Fire danger

Nancy Hirsch, state forester for ODF, said fire conditions continue to worsen from drought and high temperatures. Five major complexes resulted in last week’s lightning, with a total of 100 fires. One single spark can start a fire that can spread quickly. Firefighters are challenged to continue with the pace of this fire season.

Fire officials discussed Oregon’s ongoing wildfire season, fire prevention and preparedness in a briefing Thursday. Leaders expressed concern of fire danger in relation to the high temperatures and drought conditions throughout the state.

Nancy Hirsch, state forester for ODF, said fire conditions continue to worsen from drought and high temperatures. Five major complexes resulted in last week’s lightning, with a total of 100 fires. One single spark can start a fire that can spread quickly. Firefighters are challenged to continue with the pace of this fire season.

“We can’t control the weather or fire starts from lightning,” Hirsch said, “We can and we must prevent how many human-caused fires we add to the landscape.”

ODF’s Chief of Fire Protection Doug Grafe said this is a difficult fire season with a tough forecast of triple digit temperatures across much of the state this week.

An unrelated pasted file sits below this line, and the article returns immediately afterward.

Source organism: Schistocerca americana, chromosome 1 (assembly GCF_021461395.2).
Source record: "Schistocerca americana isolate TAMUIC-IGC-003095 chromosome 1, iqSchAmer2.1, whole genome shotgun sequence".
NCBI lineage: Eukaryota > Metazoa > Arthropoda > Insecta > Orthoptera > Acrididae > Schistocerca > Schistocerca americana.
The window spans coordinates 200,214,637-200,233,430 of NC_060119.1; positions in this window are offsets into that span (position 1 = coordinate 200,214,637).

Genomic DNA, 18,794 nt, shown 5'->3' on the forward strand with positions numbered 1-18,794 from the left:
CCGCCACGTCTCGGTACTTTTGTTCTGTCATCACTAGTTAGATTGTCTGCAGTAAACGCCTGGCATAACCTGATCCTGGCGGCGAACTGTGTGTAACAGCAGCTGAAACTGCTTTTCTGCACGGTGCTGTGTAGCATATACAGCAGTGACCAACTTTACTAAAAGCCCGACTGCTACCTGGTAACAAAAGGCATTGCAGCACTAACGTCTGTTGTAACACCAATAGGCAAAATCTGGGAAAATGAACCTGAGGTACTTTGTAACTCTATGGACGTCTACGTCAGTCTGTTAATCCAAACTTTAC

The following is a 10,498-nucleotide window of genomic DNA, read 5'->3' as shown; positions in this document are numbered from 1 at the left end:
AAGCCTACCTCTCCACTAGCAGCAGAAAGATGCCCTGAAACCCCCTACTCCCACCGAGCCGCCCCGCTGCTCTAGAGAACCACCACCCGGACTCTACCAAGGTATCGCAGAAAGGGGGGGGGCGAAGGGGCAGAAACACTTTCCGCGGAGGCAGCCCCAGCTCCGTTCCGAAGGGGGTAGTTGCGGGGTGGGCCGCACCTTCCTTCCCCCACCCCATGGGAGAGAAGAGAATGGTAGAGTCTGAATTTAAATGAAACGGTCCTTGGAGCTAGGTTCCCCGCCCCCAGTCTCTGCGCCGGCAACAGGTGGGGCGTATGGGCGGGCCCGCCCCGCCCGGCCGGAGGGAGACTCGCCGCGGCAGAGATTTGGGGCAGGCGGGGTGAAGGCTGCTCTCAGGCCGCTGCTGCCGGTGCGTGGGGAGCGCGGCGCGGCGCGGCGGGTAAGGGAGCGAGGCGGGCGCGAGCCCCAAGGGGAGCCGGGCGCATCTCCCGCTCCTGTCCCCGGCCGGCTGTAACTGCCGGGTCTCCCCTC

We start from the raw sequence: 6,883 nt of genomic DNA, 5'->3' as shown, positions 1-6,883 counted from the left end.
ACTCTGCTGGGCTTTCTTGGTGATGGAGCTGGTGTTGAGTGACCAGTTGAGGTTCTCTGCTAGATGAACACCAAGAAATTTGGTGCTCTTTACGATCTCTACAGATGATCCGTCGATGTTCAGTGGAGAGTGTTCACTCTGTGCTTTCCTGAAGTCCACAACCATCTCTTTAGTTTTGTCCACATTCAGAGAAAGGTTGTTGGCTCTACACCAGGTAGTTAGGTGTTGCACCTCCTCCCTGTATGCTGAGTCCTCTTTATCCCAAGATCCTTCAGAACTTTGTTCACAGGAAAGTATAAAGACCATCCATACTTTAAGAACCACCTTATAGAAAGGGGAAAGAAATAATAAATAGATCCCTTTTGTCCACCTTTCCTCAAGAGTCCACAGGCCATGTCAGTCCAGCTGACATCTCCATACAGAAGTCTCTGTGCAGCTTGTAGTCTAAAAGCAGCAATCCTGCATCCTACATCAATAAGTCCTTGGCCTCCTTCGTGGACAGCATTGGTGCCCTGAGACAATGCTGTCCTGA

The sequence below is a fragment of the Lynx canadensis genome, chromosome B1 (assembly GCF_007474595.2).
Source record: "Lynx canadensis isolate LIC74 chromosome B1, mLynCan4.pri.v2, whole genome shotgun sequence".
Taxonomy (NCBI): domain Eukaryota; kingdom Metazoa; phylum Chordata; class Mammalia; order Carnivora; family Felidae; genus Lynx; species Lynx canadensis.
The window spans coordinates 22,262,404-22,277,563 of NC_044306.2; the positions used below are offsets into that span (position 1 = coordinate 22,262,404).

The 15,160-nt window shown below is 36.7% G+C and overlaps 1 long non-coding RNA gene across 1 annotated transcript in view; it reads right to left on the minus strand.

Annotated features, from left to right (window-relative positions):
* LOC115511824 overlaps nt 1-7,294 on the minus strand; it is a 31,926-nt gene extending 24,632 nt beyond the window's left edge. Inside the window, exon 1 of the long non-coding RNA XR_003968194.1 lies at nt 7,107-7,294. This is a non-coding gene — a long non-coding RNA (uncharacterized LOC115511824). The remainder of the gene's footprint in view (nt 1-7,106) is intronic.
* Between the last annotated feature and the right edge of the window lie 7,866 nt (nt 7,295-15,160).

“We have, along with the challenging temperatures, likelihood of lightning,” Grafe said. “That’s a difficult forecast for us with lower humidity on top of the ongoing drought.”

Lightning has contributed to many fire starts, including the Skyline Ridge Complex near Canyonville and the Middle Fork Complex near Oakridge.

Oregon Fire Marshal Mariana Ruiz-Temple said there is a large amount of fire across all lands.

“We as the general public are probably the number one helper in this,” Ruiz-Temple said. “We have a role.”

Andrew Phelps, director of the Oregon Office of Emergency Management, said every Oregonian was in some way impacted by last year’s fire season, whether they were evacuated or experienced poor air quality from smoke.

“We need to use these experiences of our past emergencies and disasters to inform and strengthen our statewide preparedness,” Phelps said. “Too many of us in Oregon are underprepared. We need to work together to change that.”

People must do their part to limit the risk of hazards. People should have copies of critical documents and sign up for emergency alerts in the county at oralert.gov

For evacuation levels, level one means get ready, level two is get set, and level three is go, Phelps added. People might get a knock on the door from the fire department, receive a message or may receive no notification at all. People should take time to prepare now.

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